Skylights are considered an architectural asset in most homes. In spaces like stairs or bathrooms that receive little natural light, a skylight can provide a bit of sun and a patch of the sky that is a welcome relief. But what if you have skylights in your bedroom or living room and the bright light can sometimes be a nuisance? Not to mention the fact that skylights bring extra heat in your home, causing cooling costs to soar. There are a variety of window treatments that can be used for skylights if you need light or heat control.
Shades for Skylights
Just as you would use for a window, shades and blinds are valid options for skylights. However, be sure you buy shades and blinds that are made especially for skylights. Measure your skylight and determine which size you will need. If it isn't a standard size, you might need to order a custom cover blinds or shades, which will likely cost more.
If your skylight is located at an especially high point of a ceiling, you may have to consider an automated blind or shade that is controlled by remote. Bringing electrical work into the equation will make the project much more expensive, but the result will provide you with convenient control of the light and heat coming through your skylight.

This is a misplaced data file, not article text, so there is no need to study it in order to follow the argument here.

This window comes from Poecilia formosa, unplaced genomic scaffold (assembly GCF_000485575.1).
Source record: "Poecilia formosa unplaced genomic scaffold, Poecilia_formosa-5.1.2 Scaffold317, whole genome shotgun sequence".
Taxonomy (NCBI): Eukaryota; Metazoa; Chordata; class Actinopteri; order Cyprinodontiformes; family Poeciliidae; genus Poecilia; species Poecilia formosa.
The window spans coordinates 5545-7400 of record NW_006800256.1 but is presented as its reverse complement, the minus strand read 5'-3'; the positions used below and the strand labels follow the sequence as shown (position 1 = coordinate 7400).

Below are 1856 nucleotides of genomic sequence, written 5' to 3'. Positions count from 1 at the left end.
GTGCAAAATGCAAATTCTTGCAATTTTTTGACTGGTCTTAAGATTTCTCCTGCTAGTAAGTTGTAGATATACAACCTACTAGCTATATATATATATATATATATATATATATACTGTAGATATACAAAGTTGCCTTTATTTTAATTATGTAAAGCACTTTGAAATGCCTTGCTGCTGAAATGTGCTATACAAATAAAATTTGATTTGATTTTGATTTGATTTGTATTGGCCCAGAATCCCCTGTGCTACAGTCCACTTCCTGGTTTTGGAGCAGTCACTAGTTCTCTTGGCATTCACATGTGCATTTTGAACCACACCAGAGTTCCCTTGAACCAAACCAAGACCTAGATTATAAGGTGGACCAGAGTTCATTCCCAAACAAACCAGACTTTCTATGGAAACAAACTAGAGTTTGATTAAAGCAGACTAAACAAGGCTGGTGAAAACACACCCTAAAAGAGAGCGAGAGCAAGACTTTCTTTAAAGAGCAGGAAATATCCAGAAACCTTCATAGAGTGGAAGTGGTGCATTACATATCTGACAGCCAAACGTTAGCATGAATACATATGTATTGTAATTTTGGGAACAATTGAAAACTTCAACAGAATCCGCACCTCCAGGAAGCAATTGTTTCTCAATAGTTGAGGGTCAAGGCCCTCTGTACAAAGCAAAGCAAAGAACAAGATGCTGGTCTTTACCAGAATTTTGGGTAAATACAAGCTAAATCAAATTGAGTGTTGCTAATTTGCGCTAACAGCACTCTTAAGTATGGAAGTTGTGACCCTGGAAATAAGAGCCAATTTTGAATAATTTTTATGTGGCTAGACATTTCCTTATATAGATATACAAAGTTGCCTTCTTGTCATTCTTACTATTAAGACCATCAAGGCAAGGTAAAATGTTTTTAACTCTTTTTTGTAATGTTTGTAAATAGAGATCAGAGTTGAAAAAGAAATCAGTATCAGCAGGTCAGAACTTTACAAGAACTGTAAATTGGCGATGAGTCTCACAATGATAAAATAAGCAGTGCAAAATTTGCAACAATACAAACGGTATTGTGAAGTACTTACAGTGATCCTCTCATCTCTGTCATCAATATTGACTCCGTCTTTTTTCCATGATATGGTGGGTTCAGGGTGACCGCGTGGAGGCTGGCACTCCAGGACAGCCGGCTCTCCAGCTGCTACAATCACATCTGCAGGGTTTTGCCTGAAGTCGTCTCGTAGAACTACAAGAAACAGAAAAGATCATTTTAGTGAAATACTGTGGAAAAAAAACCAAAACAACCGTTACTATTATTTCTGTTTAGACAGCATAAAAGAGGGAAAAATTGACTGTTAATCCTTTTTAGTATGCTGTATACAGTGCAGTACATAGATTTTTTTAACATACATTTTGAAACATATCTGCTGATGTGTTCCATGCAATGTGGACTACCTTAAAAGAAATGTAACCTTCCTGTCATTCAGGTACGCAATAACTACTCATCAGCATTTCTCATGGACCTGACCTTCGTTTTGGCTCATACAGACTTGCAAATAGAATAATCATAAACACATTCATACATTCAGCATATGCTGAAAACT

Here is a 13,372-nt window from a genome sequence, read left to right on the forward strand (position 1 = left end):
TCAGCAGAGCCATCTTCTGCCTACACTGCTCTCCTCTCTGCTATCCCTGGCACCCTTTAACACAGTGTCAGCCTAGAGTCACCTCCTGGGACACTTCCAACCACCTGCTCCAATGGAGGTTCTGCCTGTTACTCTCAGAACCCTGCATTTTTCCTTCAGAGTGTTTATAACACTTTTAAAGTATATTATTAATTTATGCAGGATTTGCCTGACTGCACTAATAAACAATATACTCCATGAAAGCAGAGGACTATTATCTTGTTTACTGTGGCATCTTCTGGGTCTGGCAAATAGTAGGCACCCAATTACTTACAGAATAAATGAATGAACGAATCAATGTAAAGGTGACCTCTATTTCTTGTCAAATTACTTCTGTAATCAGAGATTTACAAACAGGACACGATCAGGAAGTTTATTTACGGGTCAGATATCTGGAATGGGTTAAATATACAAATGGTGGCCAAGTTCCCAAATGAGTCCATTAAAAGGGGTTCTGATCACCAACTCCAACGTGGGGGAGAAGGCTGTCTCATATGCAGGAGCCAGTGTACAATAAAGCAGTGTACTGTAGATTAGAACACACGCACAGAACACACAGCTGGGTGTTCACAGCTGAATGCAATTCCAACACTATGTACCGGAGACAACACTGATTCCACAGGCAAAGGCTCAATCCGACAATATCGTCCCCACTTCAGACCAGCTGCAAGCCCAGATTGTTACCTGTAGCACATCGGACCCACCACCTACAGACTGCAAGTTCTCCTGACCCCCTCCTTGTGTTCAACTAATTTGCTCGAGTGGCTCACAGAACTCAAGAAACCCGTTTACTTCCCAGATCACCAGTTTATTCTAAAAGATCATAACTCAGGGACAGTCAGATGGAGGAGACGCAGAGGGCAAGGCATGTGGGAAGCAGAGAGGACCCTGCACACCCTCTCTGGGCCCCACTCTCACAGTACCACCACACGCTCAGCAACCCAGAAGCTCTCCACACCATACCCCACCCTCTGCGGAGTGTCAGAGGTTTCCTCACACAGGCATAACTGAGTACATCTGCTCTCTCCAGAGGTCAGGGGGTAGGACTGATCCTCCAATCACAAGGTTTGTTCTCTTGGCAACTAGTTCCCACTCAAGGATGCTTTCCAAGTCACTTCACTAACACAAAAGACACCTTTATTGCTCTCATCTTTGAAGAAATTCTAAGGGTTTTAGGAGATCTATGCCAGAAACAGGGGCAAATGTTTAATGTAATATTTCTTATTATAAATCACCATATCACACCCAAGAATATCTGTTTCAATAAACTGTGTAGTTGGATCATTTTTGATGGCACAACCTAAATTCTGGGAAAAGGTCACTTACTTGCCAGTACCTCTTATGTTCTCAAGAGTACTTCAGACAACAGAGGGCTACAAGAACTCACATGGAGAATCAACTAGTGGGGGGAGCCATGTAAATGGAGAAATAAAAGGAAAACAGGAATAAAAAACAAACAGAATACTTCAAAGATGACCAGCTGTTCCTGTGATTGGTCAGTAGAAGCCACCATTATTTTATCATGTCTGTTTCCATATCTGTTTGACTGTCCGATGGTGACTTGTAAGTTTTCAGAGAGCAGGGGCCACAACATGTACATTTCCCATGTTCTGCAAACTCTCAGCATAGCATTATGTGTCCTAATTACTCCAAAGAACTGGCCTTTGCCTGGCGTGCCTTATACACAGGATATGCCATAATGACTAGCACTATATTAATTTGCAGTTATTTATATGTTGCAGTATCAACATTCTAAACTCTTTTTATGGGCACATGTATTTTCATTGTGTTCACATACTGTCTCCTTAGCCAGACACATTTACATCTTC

Depending on what the room is used for, you might want to block more or less light from coming through your skylight. In a living room, your main priority might be to shield glare, so a thinner shade would be required. However, if your skylight is in a bedroom or home theater, you might consider using blackout shades that let no light through whatsoever.
In most cases, however, you'll want to choose a shade that matches the color of the ceiling so it, in effect, "disappears." Most ceilings are white so that shouldn't be difficult. However, skylight blind and shade options are more limited in colors than window blinds and shades, unless you are willing to pay more for a custom color.
Fill in Your Skylight
The third and most extreme consideration is to permanently fill in your skylight. A carpenter could patch in drywall and seal the opening or completely remove the skylight itself. Obviously. this is a last resort, assuming you've had major problems with the skylight leaking and it lets in too much light for your liking.
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